What's Changed Since the Gaza Ceasefire
Sari Bashi on what's changed for Gaza farmers and fisherman—and what hasn't.
The warplanes are idle, the rockets are still, and people on both sides of the border between Gaza and Israel are closely watching the implementation of the Egyptian-brokered ceasefire agreement that ended the most recent escalation of violence. Israel has also begun to fulfill some of its unspecified promises, by lifting restrictions on access for the Palestinian residents of Gaza. Part of the new terms means that farmers, like Marwan An-Najar, can now access more of their farmland located in a zone once forbidden by the Israeli army. They still, however, cannot travel or sell their crops to available markets in Israel or the West Bank.
As we recently saw, the Israeli government relaxed restrictions on fishing and farming almost immediately following the ceasefire. Israel, which controls Gaza's territorial waters, expanded a fishing zone off the coast from three to six nautical miles, allowing access to larger fish (though the better catches remain in deeper waters that are still off-limits). Israel also reduced restrictions in a zone near the Israeli border, but inside Gaza, containing a third of Gaza's arable lands; farmers are now allowed to access most of their lands in the so-called buffer zone.
Marwan An-Najar, a 36-year old farmer from the Khan Younis area of Gaza, had not been able to cultivate his family's land since 2002. His income fell from $1,340 per month selling produce to less than $250 per month, as he resorted to work as a hired farmworker. The relaxation on farming means that he can now grow crops on his own land, which had been repeatedly bulldozed by the Israeli military. This season, he plans to begin farming by growing wheat and barley until he can re-plant trees. Despite getting back his land, though, continued restrictions on outgoing goods mean that Mr. An-Naja and his family will experience only a limited rise in income.
Since 2007, Israel has banned Palestinians in Gaza from marketing their goods in Israel or the West Bank, even though they are permitted, under restrictive conditions, to transit their goods via Israel to Europe. Exporting through the Rafah Crossing with Egypt remains forbidden. High transport costs and low demand in Europe for goods from Gaza limit the economic viability of export abroad. Mr. An-Naja used to market 70 percent of the tomatoes, peppers, onion and citrus fruit that he grew to customers in Israel and the West Bank, where prices and demand are relatively high. So as long as the ban on outgoing goods remains in place, he will restrict himself to the lower profit margin of the local market.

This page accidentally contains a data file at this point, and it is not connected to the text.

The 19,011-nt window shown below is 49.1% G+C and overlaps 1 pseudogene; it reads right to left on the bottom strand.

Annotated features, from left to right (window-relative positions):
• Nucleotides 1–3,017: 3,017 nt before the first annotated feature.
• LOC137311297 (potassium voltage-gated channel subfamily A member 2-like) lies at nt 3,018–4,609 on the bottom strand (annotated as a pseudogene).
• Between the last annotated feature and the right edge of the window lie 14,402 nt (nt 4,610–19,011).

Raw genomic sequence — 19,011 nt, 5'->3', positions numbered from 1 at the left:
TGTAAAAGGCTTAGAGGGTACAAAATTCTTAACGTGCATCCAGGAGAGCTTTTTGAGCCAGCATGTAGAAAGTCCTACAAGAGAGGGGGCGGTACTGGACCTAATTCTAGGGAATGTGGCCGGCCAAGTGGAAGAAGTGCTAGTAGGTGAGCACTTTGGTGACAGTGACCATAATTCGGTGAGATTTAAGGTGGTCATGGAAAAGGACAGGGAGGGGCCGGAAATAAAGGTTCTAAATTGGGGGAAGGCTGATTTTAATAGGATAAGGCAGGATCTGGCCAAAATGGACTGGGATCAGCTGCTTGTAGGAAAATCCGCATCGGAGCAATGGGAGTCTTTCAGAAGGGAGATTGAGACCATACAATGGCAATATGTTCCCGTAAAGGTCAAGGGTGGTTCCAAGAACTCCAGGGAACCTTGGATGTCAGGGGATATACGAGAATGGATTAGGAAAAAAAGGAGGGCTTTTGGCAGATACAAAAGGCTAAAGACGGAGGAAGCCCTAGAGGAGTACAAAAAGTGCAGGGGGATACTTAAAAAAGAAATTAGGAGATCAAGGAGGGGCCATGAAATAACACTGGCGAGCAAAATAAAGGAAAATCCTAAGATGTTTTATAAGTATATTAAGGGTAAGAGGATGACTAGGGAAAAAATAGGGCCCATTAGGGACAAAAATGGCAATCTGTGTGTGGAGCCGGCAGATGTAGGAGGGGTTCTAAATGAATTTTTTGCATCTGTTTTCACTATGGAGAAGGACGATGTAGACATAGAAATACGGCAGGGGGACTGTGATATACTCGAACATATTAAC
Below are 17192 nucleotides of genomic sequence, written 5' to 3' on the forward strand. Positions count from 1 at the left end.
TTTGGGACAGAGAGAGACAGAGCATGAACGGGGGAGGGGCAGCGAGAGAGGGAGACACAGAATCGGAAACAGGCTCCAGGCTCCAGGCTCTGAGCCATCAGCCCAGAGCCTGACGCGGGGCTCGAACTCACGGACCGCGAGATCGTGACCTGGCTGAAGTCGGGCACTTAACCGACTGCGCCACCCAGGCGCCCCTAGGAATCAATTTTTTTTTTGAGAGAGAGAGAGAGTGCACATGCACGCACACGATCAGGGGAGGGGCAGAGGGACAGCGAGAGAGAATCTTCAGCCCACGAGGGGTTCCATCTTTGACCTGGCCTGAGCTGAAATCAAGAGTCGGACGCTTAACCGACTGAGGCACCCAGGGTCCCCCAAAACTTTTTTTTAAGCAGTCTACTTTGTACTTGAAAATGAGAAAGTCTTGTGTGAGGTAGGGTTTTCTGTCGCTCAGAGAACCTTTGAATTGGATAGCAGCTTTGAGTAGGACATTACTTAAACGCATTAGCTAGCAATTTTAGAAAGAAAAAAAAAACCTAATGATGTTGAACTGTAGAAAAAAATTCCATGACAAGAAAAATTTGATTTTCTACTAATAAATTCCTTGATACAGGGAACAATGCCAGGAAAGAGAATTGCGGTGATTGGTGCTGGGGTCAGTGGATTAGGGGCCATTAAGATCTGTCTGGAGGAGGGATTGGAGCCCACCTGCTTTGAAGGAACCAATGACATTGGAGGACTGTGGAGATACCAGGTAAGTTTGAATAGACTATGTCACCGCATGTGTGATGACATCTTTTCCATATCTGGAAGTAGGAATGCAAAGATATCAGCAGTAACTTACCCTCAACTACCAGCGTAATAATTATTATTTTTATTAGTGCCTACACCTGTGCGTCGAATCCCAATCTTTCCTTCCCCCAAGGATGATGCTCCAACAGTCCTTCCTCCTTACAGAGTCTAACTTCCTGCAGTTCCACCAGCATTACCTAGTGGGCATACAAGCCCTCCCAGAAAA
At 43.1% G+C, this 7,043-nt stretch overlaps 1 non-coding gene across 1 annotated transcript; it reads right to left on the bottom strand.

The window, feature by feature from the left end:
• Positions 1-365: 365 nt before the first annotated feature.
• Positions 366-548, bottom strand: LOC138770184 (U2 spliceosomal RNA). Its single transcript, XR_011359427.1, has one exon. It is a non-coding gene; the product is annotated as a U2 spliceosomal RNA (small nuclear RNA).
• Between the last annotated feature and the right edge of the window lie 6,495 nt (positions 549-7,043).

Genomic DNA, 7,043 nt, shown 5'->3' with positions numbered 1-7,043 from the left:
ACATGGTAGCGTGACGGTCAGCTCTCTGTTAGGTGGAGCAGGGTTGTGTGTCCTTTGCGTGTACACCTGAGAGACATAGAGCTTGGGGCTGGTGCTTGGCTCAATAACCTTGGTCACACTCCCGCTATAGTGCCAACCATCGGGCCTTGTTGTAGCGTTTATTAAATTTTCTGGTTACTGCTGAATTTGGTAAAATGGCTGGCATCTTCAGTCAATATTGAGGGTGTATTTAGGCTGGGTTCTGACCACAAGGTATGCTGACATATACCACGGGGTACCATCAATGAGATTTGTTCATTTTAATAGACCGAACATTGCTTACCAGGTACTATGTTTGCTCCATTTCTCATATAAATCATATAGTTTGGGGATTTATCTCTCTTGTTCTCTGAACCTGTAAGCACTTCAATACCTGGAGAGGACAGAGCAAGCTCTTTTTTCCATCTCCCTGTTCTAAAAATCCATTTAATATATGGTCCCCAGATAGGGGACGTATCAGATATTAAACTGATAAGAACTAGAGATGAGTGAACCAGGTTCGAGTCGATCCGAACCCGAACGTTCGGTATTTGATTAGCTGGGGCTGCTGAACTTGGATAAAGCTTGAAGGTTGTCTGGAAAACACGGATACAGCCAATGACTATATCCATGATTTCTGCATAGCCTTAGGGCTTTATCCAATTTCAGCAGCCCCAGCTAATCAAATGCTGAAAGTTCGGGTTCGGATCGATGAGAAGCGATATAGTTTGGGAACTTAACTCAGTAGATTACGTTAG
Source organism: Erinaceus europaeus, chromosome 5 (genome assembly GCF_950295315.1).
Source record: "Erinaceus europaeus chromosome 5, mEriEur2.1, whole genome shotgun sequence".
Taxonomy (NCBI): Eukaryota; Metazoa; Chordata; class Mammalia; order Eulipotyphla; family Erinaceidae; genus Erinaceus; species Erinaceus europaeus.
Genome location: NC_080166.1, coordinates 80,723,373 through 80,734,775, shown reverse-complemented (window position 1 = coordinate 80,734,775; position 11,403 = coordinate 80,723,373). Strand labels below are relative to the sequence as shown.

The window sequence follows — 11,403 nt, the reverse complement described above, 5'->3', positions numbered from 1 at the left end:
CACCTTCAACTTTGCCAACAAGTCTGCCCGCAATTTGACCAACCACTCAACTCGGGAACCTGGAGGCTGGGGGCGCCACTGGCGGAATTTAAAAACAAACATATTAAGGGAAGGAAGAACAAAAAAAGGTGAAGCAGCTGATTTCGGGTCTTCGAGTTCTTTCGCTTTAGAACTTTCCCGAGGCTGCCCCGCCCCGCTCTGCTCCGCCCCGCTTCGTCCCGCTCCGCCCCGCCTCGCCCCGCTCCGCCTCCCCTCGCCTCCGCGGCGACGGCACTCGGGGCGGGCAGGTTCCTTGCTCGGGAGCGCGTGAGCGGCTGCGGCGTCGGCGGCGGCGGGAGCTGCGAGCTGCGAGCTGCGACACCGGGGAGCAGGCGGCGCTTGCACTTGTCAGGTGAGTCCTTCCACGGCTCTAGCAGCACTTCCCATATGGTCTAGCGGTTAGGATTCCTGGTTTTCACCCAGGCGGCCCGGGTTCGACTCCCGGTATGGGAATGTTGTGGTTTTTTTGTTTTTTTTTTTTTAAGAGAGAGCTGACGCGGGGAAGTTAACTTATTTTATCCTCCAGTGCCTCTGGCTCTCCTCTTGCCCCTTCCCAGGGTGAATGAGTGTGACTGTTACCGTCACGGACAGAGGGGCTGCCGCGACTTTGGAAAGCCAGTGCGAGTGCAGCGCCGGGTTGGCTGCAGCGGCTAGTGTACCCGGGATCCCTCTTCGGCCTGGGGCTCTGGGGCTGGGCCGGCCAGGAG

Israel has also relaxed restrictions on the Palestinian construction industry. This month, Israel began allowing 20 truckloads of gravel per day to enter Gaza for private sector use. Although this may not sound like big news, Israel has restricted the entrance of construction materials into Gaza to internationally funded projects for the past five years, imposing burdensome approval requirements on aid agencies that have added tens of thousands of dollars to the cost of building schools, homes, and clinics. In the meantime, the private sector has purchased construction materials quite easily from tunnels underneath the Gaza-Egypt border. I hope that this mostly symbolic move (20 truckloads is less than 10 percent of Gaza's daily demand for gravel) will be a first step in disavowing an Israeli policy that regulated construction materials as if they were highly specialized weaponry.
Regarding access for people, the Israeli military still considers those inhabiting the buildings constructed in Gaza to be a priori dangerous. There has been no change in restrictions on the movement of people between Gaza and the West Bank, limited to "exceptional humanitarian cases." But, like the ban on construction materials, the policy seems difficult to justify on security grounds. Israel allows about 4,000 cases per month of Palestinians entering Israel from Gaza, including those heading to the West Bank. Access, however, is almost entirely for short term visits, like business meetings (mostly for men) and medical care and funeral attendance. When Andalib Adwan, who has regularly traveled from Gaza to the West Bank for short term visits, asked to enter the West Bank for an extended period to complete her Master's degree in gender studies, the Israeli government refused. Israel says it pursues a policy of "separation," preventing Palestinians from Gaza from staying in the West Bank, which Israel defines as a closed military zone. The result of these ongoing restrictions is that family members are separated from each other, students can't reach their universities, and professional opportunities remain blocked.
It is encouraging to know that Israel has lifted some of the restrictions that block normal economic and social life in Gaza—without compromising its security. But much more can and should be done. The durability of the ceasefire depends not just on preventing rockets and airstrikes—but also on allowing Palestinians in Gaza the access they need to invest in a stable, viable future.